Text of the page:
Imprimer le monde
Digital technologies have upset the conception and fabrication of objects, transforming the practice of architects, designers, and artists. What is the status of the author in this era of the production of “non-standard” objects, be they unique or industrial? What is the status of an object “printed” in 3D – simultaneously an everyday object, a technological object, a work of art, a designer piece, or an architectural prototype? How can we explain is its generalization in the digital era to all production domains?
Qualified as “disruptive technology”, 3D printing has been widely available for the past 15 years via “open source” software platforms and continual development in industry from aeronautics to biotechnology. From micro (printing living cells) to macro (printing architectural elements at a scale of 1:1), from the visible to the infra-visible, additive fabrication raises multiple questions concerning the status of a work, in the industrial world and in scientific research. The exhibition “Imprimer le monde” (Printing the World) questions the emergence of a new 3D printed digital artifact in artistic creation.
From a design object to an architectural prototype, from the production studio for innovative objects to the lab, this exposition brings together a young generation of artists, designers, and architects who use 3D printing as an analytical tool for experimentation. In its selection of some 40 or so artists, “Imprimer le mode” questions the mutations of forms at the heart of “digital materiality” where the new typology of objects appeared and where 3D printing is a common denominator. Modes of representation in the digital age are at the heart of artistic endeavors that question the status of the image, the boundaries between the physical and the virtual. Achraf Touloub questions the circulation of digital images by transferring them in three dimensions. The 3D printed busts by Jon Rafman refer to the archetypes of the past, like hypertechnology. The artifacts of Morehsin Allahyari reactivate the memory of historical monuments destroyed by the war in Syria using 3D printing as a tool to repair history. The notion of the temporality of an object is also questioned by the designer Dov Ganchrow via his flints carved from 3D printed shells. The same speculative approach is at work in Matthew Plummer-Fernandez’s dysfunctional objects or in Jesse Howard’s hacked objects.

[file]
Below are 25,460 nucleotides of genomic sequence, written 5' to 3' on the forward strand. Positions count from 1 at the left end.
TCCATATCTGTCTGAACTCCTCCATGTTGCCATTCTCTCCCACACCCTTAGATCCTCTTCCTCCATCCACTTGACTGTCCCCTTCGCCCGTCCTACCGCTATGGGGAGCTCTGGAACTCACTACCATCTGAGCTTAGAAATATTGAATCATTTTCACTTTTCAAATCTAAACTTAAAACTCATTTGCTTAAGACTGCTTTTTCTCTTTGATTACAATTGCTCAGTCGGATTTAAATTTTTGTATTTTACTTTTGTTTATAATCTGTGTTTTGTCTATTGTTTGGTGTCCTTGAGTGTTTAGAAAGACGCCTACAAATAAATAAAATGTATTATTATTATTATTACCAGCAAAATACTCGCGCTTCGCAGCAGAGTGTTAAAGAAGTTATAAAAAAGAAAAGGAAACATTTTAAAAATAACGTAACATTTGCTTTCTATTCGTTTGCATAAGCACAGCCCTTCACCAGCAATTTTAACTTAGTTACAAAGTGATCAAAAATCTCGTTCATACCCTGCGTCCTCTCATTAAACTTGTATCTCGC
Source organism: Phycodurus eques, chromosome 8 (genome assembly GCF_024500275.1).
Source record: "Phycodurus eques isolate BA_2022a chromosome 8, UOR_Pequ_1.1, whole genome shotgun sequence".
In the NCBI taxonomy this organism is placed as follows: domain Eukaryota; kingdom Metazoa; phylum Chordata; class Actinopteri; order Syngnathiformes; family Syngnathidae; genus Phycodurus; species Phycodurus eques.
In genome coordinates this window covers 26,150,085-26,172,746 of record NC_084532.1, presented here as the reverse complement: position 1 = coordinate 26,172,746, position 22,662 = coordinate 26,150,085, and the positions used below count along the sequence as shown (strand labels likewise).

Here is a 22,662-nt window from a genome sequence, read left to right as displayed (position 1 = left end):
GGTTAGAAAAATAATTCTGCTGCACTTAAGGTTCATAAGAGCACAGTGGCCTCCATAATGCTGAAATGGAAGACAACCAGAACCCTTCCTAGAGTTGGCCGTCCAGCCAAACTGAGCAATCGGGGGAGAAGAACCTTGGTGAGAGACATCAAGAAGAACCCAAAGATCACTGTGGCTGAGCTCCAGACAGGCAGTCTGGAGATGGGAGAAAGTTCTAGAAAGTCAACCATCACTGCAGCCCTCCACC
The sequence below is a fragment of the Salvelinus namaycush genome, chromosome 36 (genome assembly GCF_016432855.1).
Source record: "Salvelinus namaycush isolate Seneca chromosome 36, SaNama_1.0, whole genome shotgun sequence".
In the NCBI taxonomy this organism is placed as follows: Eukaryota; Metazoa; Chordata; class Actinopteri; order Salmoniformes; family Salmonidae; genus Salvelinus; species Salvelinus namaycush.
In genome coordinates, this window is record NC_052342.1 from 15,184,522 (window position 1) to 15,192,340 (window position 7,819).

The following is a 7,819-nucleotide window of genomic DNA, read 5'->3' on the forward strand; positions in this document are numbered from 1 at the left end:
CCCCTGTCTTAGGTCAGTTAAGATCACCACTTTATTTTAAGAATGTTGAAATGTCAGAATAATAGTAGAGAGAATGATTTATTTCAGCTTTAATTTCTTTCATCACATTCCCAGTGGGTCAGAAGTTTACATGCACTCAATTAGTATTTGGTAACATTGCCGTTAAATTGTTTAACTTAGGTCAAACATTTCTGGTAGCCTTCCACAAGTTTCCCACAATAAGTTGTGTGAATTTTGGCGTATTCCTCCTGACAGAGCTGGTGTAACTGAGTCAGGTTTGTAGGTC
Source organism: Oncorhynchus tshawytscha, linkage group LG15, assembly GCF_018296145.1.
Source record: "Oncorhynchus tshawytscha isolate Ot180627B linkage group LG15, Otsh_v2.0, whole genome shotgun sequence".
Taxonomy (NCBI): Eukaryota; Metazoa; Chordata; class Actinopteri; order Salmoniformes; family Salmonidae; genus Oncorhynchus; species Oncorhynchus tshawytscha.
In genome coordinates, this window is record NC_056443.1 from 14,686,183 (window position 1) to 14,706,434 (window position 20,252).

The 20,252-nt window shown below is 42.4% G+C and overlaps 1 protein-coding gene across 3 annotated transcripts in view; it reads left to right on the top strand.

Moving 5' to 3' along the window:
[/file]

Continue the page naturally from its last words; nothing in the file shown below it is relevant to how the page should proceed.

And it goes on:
The installations produced by IRCAM take over the acoustic spaces. Be it sound or matter, the digital race generates new forms. How does one perform and compose a space through the dimension of sound and with new techniques for spatialization? In Disenchanted Island, the composer Olga Neuwirth and the video artist Tal Rosner bring the visitor-audience member to San Lorenzo in Venice, virtually, venue of the premiere of Nono’s Prometeo performed in a set designed by Renzo Piano. Using 3D convolution, the sound identity of the Venetian church is transferred to the museum’s gallery space. With Jardin d’Eden, the artists Raphael Thibault and Hyun-Hwa Cho present an immersive installation, with a double video projection, 3D printed sculptures, a sonorous and musical panorama. The sound spatialization echoes the images. The process of digital simulation concerns every artistic domain, 3D simulation of a sound space or digital simulation of a landscape via 3D scans of Thibaut Brunet’s photographs.